Chattanooga Airport travelers worried Monday over delays nationally caused by the budget-related furlough of air traffic controllers and security checkpoint workers.
"I've got a big meeting in New York," said businessman Paul Ignnella at Lovell Field. "We rely on the airlines. If they let us down, they let the economy and businesses down."
Delays on Monday were felt in airports to which Lovell Field has nonstop flights such as in Charlotte and at Washington's Reagan National.
Chattanooga Airport spokeswoman Christina Siebold said while at least three departures were delayed Monday, all were either equipment- or weather-related. Passengers on a Delta Air Lines flight to Hartsfield-Jackson Atlanta International Airport had to take a bus because of a mechanical problem with a plane, she said.
Furloughs kicked in Sunday for 47,000 Federal Aviation Administration workers, including 15,000 air traffic controllers.
The FAA said it was implementing traffic management initiatives at airports and facilities around the country. Travelers can expect to see a wide range of delays that will change throughout the day depending on staffing and weather-related issues, the FAA said.
Furloughed employees are taking off one day without pay in every two-week pay period. About 1,500 controllers -- 10 percent of the FAA's controller workforce -- were required to take an unpaid day off Monday, according to The Washington Post.
Chattanooga Airport's tower has 22 controllers and trainees, according to the FAA in a 2012 fiscal year report.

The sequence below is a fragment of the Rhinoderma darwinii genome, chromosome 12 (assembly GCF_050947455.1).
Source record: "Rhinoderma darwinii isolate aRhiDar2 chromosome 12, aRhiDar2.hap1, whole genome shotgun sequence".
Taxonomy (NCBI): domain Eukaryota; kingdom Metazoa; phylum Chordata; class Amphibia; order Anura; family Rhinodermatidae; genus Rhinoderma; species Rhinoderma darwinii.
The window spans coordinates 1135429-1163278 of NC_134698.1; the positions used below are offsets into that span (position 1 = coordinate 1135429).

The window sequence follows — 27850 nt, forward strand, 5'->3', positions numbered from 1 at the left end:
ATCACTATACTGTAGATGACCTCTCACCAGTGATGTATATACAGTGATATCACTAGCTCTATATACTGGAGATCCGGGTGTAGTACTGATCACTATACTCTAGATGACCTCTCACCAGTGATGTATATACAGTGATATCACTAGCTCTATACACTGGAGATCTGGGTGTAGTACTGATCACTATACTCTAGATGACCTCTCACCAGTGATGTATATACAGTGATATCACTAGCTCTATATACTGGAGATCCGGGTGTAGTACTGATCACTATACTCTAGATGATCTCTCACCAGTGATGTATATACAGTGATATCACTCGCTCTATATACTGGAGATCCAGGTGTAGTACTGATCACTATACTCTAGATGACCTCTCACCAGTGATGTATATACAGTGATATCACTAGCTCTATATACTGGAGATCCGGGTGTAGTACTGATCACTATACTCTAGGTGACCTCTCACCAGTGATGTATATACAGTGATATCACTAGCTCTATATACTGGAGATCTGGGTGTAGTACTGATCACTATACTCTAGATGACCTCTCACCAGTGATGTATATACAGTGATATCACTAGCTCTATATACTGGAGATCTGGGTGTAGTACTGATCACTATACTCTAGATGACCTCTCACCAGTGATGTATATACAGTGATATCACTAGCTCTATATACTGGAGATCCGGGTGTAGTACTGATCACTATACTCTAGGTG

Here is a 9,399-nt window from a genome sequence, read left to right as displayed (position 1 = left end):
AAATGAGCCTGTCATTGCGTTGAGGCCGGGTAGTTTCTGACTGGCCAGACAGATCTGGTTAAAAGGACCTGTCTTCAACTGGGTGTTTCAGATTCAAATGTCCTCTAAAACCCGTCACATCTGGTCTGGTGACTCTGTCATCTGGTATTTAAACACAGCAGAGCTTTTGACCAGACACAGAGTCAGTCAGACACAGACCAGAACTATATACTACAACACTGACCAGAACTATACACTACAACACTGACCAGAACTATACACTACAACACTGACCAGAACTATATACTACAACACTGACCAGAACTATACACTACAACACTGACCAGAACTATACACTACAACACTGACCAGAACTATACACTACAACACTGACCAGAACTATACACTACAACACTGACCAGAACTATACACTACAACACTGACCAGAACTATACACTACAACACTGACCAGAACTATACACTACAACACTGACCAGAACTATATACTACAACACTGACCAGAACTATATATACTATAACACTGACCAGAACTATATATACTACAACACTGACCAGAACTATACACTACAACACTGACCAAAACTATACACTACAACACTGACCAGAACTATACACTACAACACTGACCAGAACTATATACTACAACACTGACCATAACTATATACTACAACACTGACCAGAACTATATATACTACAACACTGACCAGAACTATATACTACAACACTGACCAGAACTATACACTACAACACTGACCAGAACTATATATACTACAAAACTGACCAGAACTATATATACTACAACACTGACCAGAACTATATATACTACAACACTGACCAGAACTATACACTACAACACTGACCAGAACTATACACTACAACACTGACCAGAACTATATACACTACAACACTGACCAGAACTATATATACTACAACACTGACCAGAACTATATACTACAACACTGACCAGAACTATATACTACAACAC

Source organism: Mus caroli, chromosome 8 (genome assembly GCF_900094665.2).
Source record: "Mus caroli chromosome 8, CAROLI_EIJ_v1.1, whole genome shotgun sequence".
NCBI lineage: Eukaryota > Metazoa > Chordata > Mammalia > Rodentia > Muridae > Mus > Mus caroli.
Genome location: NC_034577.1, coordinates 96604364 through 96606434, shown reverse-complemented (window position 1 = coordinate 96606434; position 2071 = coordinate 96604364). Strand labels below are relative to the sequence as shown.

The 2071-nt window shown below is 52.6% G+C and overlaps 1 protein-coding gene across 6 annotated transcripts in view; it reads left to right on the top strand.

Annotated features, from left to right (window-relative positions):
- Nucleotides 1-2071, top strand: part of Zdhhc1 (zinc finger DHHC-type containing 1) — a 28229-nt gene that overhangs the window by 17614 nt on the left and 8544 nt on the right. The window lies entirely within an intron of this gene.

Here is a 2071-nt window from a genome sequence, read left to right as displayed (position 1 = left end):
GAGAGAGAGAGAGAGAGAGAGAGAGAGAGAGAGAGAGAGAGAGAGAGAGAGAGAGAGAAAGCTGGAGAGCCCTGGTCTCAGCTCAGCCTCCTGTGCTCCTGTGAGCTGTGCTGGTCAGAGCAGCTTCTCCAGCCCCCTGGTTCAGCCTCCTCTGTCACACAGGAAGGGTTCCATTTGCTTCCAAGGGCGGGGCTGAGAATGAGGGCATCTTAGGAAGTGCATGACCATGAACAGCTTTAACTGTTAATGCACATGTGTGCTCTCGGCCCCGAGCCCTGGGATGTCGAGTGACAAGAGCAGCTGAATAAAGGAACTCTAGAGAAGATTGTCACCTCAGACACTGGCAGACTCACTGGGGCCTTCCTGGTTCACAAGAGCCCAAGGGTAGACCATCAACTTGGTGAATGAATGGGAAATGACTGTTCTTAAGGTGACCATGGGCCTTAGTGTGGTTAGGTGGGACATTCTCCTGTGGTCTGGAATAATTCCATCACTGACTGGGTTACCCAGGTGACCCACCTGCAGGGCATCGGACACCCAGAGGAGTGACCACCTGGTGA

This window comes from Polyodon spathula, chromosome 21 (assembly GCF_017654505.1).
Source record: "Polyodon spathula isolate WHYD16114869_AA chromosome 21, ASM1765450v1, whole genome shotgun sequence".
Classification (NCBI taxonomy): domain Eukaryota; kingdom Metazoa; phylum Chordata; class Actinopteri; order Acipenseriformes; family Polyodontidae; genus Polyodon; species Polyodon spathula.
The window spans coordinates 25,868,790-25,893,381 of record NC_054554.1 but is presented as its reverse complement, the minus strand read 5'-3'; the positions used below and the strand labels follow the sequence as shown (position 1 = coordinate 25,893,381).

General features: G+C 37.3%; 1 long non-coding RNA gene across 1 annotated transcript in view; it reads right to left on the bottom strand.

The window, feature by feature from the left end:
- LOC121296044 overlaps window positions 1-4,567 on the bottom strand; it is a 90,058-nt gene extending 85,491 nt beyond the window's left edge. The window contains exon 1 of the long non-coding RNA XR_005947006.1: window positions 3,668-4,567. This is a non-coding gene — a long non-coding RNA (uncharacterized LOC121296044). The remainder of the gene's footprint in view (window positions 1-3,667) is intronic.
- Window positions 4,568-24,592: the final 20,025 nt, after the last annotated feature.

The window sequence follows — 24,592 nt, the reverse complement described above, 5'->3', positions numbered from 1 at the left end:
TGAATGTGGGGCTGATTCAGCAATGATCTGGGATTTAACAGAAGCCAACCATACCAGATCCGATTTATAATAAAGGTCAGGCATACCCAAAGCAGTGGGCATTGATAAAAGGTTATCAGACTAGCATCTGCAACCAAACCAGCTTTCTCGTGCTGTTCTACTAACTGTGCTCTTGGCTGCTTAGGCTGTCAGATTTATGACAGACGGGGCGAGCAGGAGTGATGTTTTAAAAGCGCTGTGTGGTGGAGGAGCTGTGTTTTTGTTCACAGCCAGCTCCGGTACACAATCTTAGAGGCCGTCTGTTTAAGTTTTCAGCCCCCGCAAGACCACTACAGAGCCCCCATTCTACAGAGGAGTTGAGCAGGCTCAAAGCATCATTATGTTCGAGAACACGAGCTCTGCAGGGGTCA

In addition, furloughs of Transportation Security Administration workers were causing peak-hour backups at security checkpoints at some airports.
In Chattanooga, airline passengers hoped to make their connections at other airports.
"They ought to give priority to the airlines," said Karole Hennessee, of Harrison, who was flying from Chattanooga to Atlanta and then onto Salt Lake City. "You pay for your ticket."
Murphy Rogers, of Sand Mountain, Ala., who was flying to Fargo, N.D., said that while he in the past has been delayed a lot in Atlanta, he hoped that wouldn't be the case Monday.
Rogers said he understands the need for the budget cuts, though he has a problem with trimming military spending.
While there's not enough money to pay air traffic controllers, work continued Monday on a Brainerd Road site adjacent to Chattanooga Airport where vacant buildings are being torn down on 8 acres that will be turned into green space. The work also bolsters airport safety by extending the landlocked airport's runway protection zone, officials said. The airport provided the $4.3 million in funding for the project, mostly from FAA money.
Airport chief Terry Hart said the funds already were earmarked well before the federal sequestration which began last month.
Still, Jarvis Davis, who was waiting at Chattanooga Airport for a friend flying in from Atlanta, said that "the last thing people want is a lot of inconvenience."